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Hoffmann, R. A wiki for the life sciences where authorship matters. Nature Genetics (2008)

Preferential ex vivo expansion of megakaryocytes from human cord blood CD34+-enriched cells in the presence of thrombopoietin and limiting amounts of stem cell factor and Flt-3 ligand.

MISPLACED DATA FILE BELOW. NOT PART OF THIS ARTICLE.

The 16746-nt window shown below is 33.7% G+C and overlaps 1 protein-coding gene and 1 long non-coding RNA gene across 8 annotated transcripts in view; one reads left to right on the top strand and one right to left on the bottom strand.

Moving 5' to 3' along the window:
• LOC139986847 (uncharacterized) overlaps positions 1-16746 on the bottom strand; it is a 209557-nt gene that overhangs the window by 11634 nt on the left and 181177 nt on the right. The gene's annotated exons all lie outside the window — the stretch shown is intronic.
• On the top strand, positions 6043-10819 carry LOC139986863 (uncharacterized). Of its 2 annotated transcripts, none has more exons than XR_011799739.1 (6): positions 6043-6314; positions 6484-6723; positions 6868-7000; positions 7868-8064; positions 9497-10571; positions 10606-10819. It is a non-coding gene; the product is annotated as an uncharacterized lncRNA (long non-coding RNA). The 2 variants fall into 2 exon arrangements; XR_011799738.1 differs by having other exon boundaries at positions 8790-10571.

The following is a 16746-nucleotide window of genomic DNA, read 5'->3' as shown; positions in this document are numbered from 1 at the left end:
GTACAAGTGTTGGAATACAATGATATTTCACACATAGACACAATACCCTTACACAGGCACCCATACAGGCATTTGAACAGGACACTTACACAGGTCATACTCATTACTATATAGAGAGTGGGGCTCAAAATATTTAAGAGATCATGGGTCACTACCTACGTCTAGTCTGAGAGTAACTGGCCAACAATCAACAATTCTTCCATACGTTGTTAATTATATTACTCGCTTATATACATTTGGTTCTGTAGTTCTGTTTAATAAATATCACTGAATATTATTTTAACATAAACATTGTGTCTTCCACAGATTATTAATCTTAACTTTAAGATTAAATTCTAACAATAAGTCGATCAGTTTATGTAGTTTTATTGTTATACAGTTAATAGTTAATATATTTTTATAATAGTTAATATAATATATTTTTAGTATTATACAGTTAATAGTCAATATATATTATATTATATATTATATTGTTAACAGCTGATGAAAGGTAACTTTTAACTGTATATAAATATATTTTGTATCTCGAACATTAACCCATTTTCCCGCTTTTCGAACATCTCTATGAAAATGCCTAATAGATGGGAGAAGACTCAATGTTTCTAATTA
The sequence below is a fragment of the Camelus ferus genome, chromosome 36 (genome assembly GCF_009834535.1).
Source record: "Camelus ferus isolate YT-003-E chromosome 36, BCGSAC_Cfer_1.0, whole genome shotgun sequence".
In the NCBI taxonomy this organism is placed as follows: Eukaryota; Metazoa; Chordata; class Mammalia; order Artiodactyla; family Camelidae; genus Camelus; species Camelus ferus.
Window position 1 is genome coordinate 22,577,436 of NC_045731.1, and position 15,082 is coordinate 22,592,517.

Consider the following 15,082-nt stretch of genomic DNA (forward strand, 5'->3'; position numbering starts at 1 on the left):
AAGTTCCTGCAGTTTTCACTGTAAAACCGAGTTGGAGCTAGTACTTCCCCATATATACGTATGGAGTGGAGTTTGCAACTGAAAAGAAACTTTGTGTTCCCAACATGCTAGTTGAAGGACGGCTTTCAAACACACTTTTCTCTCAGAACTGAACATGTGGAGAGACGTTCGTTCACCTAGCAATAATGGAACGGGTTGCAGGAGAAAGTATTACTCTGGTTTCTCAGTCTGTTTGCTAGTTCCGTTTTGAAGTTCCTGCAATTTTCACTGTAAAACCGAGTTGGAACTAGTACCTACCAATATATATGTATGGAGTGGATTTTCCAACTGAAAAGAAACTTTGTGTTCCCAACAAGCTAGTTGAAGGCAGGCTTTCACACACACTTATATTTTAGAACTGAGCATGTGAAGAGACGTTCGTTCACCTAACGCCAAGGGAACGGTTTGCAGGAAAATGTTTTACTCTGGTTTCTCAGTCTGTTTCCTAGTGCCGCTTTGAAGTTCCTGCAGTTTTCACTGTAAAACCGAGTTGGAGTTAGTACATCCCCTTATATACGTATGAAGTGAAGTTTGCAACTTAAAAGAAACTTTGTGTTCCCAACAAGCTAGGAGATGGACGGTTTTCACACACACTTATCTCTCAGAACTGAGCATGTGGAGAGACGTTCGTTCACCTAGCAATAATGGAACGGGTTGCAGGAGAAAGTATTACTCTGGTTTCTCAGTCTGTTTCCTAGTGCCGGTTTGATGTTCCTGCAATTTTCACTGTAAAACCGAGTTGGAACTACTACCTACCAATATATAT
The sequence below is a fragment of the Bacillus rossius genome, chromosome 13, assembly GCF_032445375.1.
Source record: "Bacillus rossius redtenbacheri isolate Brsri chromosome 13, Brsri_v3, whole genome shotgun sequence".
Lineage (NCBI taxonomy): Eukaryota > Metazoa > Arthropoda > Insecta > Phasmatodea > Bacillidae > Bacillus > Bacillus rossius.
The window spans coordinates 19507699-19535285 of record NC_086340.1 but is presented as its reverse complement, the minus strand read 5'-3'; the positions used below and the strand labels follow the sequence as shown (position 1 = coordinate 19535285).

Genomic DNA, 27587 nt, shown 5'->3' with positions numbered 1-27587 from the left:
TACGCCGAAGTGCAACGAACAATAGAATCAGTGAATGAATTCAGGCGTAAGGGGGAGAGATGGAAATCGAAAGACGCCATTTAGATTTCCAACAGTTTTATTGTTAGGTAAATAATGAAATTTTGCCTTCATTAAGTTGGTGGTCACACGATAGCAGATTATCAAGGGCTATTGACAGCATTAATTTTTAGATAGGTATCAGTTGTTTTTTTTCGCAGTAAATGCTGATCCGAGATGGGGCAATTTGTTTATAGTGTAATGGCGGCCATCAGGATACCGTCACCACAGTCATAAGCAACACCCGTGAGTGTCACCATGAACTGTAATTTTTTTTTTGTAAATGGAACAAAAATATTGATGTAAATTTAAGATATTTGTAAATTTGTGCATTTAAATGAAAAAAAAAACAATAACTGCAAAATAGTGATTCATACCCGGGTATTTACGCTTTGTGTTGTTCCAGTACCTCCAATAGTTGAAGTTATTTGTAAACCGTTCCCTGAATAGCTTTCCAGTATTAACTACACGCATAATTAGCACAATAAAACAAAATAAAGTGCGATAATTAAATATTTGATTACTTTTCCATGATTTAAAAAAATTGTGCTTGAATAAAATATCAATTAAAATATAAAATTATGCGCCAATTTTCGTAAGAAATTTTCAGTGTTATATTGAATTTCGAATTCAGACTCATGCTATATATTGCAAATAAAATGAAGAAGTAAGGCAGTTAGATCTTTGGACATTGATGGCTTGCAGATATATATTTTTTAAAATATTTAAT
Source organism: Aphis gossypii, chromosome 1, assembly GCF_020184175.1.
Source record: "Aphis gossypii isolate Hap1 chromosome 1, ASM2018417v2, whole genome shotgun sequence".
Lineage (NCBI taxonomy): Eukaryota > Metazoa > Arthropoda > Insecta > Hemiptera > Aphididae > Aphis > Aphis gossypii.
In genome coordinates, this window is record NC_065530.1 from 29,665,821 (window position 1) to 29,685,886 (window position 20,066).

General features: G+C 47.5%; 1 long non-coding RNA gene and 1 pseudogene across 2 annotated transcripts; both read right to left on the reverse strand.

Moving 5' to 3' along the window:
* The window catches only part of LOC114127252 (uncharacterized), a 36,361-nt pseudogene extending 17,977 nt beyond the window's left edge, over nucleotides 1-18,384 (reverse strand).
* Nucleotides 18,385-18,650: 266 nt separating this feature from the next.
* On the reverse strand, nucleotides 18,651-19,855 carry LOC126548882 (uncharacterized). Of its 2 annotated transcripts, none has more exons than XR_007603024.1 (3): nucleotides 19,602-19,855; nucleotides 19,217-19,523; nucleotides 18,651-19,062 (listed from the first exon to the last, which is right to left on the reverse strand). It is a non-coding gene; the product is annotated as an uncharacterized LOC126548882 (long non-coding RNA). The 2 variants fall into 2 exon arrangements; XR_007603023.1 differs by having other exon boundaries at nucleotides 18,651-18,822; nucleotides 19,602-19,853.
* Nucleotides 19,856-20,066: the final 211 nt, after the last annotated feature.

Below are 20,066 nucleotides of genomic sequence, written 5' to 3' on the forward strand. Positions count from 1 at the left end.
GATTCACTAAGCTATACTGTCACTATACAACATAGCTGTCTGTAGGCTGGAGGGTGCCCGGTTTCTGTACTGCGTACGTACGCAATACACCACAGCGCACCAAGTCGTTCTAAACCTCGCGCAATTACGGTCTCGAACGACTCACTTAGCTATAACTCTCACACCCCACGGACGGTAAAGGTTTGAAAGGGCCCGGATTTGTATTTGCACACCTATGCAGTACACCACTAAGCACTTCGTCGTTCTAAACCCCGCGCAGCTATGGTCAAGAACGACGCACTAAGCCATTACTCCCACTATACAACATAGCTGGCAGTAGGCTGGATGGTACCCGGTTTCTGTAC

The high proliferative potential of cord blood (CB) stem cells and the identification of the key factor of megakaryopoiesis, thrombopoietin (TPO), permit the ex vivo expansion of megakaryocytes (MKs) for possible use in early post-transplant support of patients and the production of functional platelets for transfusion. However, culture conditions for the generation of adequate MKs for this purpose are not yet optimized. Therefore, we sought to define the mixture of early-acting cytokines and TPO that would promote the expansion of MK progenitors over other lineages and result in overall better MK expansion and platelet yields. CB CD34(+)-enriched cells were cultured in serum-free medium for 17 days in presence of TPO alone or in various combinations with early-acting cytokines used at different concentrations and addition times. MK expansion and polyploidy and platelet production were monitored by flow cytometry analysis using specific surface markers (CD41 and CD42b) and propidium iodide labeling. Our results showed that the use of high concentrations of stem cell factor (SCF) and Flt-3 ligand (FL) in early CB TPO-supplemented cultures was more favorable to monocytic and granulocytic cell expansion. However, we observed that their presence in limiting amounts was required for the preferential expansion of MK progenitors. The addition of SCF, FL, TPO, and interleukin-6 (IL-6) at high concentrations in secondary cultures of these expanded MKs resulted in optimal MK proportion (approximately 25% of MKs) and expansion (>300 MK per seeded cell), highest proportions of polyploid MKs (22% of mature MKs > or = 8N), and best platelet yields. Our results indicate that TPO-induced MK progenitors are more sensitive to early-acting cytokines than non-MK cells. We propose that MKs generated in the optimized conditions, in combination with immature stem/progenitor cells, could prove useful for the short-term platelet recovery following CB transplantation.[1]


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